Monday, January 1, 2001
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Posted on: Monday, January 1, 2001

Hawai'i's 'stamp guy' turned into cult hero

Museum offers book on exhibit

By Will Hoover
Advertiser Staff Writer

On Jan. 21, when his latest Lunar New Year’s design, "The Year of the Snake," becomes America’s first commemorative 34-cent stamp, Honolulu artist Clarence Lee will add another first to his growing list of "firsts."

Clarence Lee’s Snake stamp design was initially printed as a 33-cent stamp, but had to be redone as a 34-center at the last minute.

Eugene Tanner • The Honolulu Advertiser

Already Lee has been mobbed from the United States to China by stamp collectors eager for his autograph. Once, in Pomona, Calif., at a first-day issue celebration, he was chased through the streets by a gang of friendly but overzealous signature seekers. Last year in San Francisco at another first-day issue event, he was stunned when a man dashed up to beg an autograph seconds before keeling over from a fatal heart attack.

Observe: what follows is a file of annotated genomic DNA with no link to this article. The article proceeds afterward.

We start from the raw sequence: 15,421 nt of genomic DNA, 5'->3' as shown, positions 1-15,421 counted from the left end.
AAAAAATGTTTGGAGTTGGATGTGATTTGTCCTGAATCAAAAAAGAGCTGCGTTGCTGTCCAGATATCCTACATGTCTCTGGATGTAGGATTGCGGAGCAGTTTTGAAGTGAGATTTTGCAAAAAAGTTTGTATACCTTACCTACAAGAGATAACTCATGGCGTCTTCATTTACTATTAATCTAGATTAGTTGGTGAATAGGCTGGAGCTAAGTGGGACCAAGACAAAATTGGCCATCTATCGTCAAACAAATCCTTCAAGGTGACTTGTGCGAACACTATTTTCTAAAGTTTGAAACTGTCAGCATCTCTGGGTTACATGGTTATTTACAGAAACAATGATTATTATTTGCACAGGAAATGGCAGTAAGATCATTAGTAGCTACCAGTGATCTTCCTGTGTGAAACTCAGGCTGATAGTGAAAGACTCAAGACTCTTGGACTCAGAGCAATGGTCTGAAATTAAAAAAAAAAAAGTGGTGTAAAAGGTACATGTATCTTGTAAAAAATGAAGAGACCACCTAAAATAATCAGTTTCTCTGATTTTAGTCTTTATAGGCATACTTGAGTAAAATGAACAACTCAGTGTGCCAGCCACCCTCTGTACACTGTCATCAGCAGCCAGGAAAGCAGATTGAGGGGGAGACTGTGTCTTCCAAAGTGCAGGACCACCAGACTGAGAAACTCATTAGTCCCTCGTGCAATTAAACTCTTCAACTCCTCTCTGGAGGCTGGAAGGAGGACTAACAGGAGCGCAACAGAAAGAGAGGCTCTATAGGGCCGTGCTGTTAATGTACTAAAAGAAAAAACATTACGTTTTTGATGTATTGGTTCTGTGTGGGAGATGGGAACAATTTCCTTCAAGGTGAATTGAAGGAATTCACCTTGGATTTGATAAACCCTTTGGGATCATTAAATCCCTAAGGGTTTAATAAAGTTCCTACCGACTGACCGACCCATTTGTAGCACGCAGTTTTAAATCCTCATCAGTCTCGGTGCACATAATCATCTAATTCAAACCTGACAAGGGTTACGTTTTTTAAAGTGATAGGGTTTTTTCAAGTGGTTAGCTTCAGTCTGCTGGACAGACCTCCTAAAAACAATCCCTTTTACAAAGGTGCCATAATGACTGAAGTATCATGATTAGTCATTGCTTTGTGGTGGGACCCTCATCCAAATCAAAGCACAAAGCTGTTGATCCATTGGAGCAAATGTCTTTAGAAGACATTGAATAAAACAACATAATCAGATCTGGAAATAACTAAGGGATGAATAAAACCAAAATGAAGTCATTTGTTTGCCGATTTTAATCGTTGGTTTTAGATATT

"That kind of thing doesn’t happen to many stamp designers," said Terrence McCaffrey, who is in charge of the stamp design program for the U.S. Postal Service in Washington.

So far, Lee has been commissioned to design 14 stamps for the U.S. Postal Service. There is, however, more to Lee than stamps. In Honolulu, for it’s barely possible to make it through a day without encountering his influence in some way.

Pass a Bank of Hawaii or an Outrigger Hotel, pick up a box of Hawaiian Host chocolates, or glance at the safety sticker on the bumper of the car in front of you, and you’ve seen Lee’s work.

Momi Cazimero, the first woman in Honolulu to start a graphic design company, said Tom Lee and Bruce Hopper deserve credit for introducing graphic arts to Hawaii in the 1950s.

"But Clarence’s major contribution was that he took graphic design to the national level, and formed a bridge between East and West," she said. "No one had done that. The advent of graphic design elevated all sorts of things in Hawaii — from photography to illustration to typesetting. Clarence transformed attitudes here about art."

Still, Lunar New Year’s stamps are what has brought Lee universal recognition. The Snake will be his ninth, and he will do all 12 Chinese zodiac signs before he’s finished.

Among notables